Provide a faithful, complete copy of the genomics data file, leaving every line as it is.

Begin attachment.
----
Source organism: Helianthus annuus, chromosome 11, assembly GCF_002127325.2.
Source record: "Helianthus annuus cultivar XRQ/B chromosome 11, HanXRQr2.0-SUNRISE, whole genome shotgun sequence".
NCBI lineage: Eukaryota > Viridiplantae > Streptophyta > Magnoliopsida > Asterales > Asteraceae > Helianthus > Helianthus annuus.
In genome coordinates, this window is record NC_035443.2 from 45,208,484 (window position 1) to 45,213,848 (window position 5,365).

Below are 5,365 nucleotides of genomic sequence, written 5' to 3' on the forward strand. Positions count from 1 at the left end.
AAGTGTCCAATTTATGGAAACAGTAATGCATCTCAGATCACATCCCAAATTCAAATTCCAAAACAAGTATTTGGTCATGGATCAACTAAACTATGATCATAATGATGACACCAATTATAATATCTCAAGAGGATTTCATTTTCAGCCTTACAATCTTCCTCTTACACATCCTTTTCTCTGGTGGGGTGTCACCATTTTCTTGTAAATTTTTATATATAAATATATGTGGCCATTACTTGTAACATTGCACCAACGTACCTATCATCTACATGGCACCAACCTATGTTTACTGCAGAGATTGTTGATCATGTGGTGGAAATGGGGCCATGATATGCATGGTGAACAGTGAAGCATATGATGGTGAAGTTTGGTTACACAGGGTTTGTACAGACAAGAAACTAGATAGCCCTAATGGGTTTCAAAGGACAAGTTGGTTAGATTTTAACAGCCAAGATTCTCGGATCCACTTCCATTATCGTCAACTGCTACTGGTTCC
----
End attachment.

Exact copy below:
Source organism: Helianthus annuus, chromosome 11, assembly GCF_002127325.2.
Source record: "Helianthus annuus cultivar XRQ/B chromosome 11, HanXRQr2.0-SUNRISE, whole genome shotgun sequence".
NCBI lineage: Eukaryota > Viridiplantae > Streptophyta > Magnoliopsida > Asterales > Asteraceae > Helianthus > Helianthus annuus.
In genome coordinates, this window is record NC_035443.2 from 45,208,484 (window position 1) to 45,213,848 (window position 5,365).

Below are 5,365 nucleotides of genomic sequence, written 5' to 3' on the forward strand. Positions count from 1 at the left end.
AAGTGTCCAATTTATGGAAACAGTAATGCATCTCAGATCACATCCCAAATTCAAATTCCAAAACAAGTATTTGGTCATGGATCAACTAAACTATGATCATAATGATGACACCAATTATAATATCTCAAGAGGATTTCATTTTCAGCCTTACAATCTTCCTCTTACACATCCTTTTCTCTGGTGGGGTGTCACCATTTTCTTGTAAATTTTTATATATAAATATATGTGGCCATTACTTGTAACATTGCACCAACGTACCTATCATCTACATGGCACCAACCTATGTTTACTGCAGAGATTGTTGATCATGTGGTGGAAATGGGGCCATGATATGCATGGTGAACAGTGAAGCATATGATGGTGAAGTTTGGTTACACAGGGTTTGTACAGACAAGAAACTAGATAGCCCTAATGGGTTTCAAAGGACAAGTTGGTTAGATTTTAACAGCCAAGATTCTCGGATCCACTTCCATTATCGTCAACTGCTACTGGTTCC